In different types of spacecraft, such as stabilised satellites, the Attitude Determination and Control System (ADCS) is responsible for stabilisation and achieving the desired rotational movement of the spacecraft. Depending on its application, many satellites may require a threeaxis stabilisation system, thus a device or set of devices capable of applying three-axis rotational motion is needed. These torques are commonly applied by a set of minimum three Reaction Wheels (RW), but commonly four of them are used for redundancy and optimization purposes.
An alternative device to this set of RWs was proposed more than 60 years ago: Reaction Spheres (RSs), but the performance of these designs was not comparable to the one obtained with RWs.
The main idea behind Reaction Spheres is substituting the three or four rotating masses by a single mass in the shape of a hollow sphere that can be accelerated, and thus apply torque, about any given axis.
More recently, a novel concept of Reaction Sphere was proposed and manufactured, in which the spherical actuator is magnetically levitated and can be torqued about any desired axis electronically. The design consists of an eight-pole Permanent Magnet spherical rotor and a twenty-pole stator with electromagnets. Magnetic flux model, required for optimization of the design and for deriving force and torque models, was developed and validated by using a hybrid analytical-FEM approach, and taking advantage of Spherical Harmonic decomposition, which allowed to model and control the system by means of magnetic information, called magnetic state or magnetic orientation, without explicitly knowing the physical orientation of the rotor.
This design, developed at CSEM SA, is able to magnetically levitate and acquire angular velocities up to 300 rpm about any given axis, but it faced some limitations. In order to manage the stored angular momentum, and for closed-loop control purposes, measurement of the angular velocity of the rotor inside the stator is required. As there is no direct measure of this magnitude, a technique based on determining the back-EMF voltage induced in the stator coils was developed and experimentally validated. Nevertheless, this direct method is specially susceptible to magnetic flux density distortions of the rotor. Alternatively, some work on implementing an Extended Kalman Filter by using rotor orientation instead of the magnetic state has been done, but the algorithm was too heavy to be implemented in real-time.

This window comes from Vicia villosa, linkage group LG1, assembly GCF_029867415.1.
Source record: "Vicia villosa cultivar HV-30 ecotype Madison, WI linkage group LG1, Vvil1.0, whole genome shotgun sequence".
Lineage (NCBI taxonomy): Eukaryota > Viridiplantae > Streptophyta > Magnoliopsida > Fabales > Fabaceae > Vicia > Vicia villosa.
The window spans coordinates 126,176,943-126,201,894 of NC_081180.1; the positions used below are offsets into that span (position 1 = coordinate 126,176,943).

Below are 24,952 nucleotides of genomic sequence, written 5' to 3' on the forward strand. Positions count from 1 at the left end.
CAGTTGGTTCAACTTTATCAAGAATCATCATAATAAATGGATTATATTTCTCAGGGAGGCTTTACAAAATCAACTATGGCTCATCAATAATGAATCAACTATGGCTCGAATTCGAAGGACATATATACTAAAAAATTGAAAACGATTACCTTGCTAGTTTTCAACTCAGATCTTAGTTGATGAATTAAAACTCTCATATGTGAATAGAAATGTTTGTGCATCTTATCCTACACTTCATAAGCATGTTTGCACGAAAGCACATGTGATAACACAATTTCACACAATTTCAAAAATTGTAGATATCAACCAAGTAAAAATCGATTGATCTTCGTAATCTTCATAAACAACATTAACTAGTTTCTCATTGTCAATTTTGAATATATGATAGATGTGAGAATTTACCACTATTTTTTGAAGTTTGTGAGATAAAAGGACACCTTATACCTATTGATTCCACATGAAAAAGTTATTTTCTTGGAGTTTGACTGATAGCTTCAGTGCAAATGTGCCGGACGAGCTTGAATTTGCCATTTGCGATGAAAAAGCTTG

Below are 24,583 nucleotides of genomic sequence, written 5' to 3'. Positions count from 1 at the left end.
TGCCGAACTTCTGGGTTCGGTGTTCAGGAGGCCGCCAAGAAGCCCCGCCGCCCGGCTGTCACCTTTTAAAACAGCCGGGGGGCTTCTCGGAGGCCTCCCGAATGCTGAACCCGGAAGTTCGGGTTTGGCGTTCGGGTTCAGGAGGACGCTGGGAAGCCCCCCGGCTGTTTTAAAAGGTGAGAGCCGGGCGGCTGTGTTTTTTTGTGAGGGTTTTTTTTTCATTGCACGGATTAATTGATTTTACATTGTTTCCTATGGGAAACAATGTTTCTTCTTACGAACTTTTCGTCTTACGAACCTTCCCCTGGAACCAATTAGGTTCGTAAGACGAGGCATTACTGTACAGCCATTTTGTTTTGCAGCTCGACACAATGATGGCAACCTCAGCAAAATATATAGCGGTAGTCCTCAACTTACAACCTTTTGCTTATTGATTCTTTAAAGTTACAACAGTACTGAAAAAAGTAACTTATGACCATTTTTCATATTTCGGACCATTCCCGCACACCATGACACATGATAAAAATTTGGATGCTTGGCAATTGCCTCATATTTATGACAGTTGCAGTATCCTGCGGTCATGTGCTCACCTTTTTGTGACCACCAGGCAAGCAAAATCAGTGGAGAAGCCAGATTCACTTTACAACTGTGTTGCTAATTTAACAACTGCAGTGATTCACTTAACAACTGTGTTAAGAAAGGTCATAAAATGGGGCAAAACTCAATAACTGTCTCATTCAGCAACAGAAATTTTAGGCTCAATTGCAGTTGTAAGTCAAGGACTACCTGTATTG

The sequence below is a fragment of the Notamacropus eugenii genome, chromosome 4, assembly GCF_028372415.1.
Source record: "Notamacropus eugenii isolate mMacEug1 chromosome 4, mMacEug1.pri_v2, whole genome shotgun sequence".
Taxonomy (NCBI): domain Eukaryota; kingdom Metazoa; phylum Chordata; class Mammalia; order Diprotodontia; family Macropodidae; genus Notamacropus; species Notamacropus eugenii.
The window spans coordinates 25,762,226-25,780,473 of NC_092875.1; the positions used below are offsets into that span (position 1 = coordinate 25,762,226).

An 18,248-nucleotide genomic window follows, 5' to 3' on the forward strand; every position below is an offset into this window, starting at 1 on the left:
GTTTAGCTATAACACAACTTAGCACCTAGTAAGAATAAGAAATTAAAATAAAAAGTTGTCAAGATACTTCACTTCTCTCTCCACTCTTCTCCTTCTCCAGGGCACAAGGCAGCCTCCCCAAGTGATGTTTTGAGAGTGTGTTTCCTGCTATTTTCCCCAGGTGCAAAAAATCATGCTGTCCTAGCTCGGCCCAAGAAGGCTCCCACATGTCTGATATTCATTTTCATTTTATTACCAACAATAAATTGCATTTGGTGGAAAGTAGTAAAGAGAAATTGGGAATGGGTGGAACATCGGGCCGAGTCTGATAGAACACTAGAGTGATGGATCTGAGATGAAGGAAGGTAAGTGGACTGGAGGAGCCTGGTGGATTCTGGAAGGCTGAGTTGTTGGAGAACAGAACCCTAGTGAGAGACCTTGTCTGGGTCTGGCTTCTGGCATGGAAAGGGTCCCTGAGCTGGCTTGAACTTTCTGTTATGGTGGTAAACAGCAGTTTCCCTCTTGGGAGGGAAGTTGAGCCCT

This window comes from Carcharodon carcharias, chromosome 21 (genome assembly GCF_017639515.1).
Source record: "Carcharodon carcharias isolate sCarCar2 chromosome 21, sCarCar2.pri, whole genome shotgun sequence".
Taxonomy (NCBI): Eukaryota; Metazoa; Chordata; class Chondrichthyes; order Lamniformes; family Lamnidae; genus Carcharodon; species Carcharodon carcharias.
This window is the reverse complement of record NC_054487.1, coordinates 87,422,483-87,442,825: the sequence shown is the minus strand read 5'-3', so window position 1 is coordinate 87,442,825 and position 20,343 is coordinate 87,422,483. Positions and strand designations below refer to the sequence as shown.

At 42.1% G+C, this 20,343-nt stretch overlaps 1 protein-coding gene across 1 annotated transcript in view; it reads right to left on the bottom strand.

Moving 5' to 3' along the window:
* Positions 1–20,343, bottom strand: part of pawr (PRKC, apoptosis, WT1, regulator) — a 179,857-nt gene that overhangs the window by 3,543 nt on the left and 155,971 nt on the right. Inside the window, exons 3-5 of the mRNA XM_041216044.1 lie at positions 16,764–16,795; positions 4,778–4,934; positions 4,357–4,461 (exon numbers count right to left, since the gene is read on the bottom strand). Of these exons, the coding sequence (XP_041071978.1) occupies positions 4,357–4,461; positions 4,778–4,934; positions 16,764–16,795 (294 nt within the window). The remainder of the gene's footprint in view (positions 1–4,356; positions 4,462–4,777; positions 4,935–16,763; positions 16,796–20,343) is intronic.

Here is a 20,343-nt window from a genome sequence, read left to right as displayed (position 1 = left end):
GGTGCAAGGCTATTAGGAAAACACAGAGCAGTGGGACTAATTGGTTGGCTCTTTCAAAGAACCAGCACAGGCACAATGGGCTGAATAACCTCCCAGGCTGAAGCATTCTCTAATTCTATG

In this thesis, a novel approach based on a Linear Parameter-Varying Kalman Filter observer has been proposed. This method tries to combine the main advantages of the previous approaches for angular velocity estimation, such as fast computations and execution time obtained by making use of the aforementioned Spherical Harmonic decomposition and back-EMF voltage estimation, and the noise filtering and optimality of estimations, under specific circumstances and conditions, obtained with Kalman Filter.
A state-space model of the available system is derived, by making use of the magnetic state and sensor measurements as parameters and input respectively, yielding a Linear Parameter-Varying model, in which the proposed Kalman Filter observer is based, and obtaining this way the novel LPV KF estimator.
This estimator is validated and analysed both in simulation and experimentally with the real prototype, obtaining promising results when used in the angular velocity closed-loop control system, specially for high angular velocities, in which the oscillations around the desired value are reduced by a factor of two or three in amplitude, and these noisy oscillations are substituted by sinusoidal deviations. However, it is believed that the obtained performance could be further improved by improving the control technique used in the closed-loop system to be better adapted to the proposed observer, as the whole system (sphere, estimator and controller) should be taken into account.
We believe that the work developed in this thesis continues with the baseline marked at the Centre Suisse d'Electronique et de Microtechnique SA for the available Reaction Sphere prototype, improving and proposing a promising alternative to one of the critical problems: angular velocity estimation. Nonetheless, the system is still not fully prepared, requiring to study some of the issues shown in this thesis.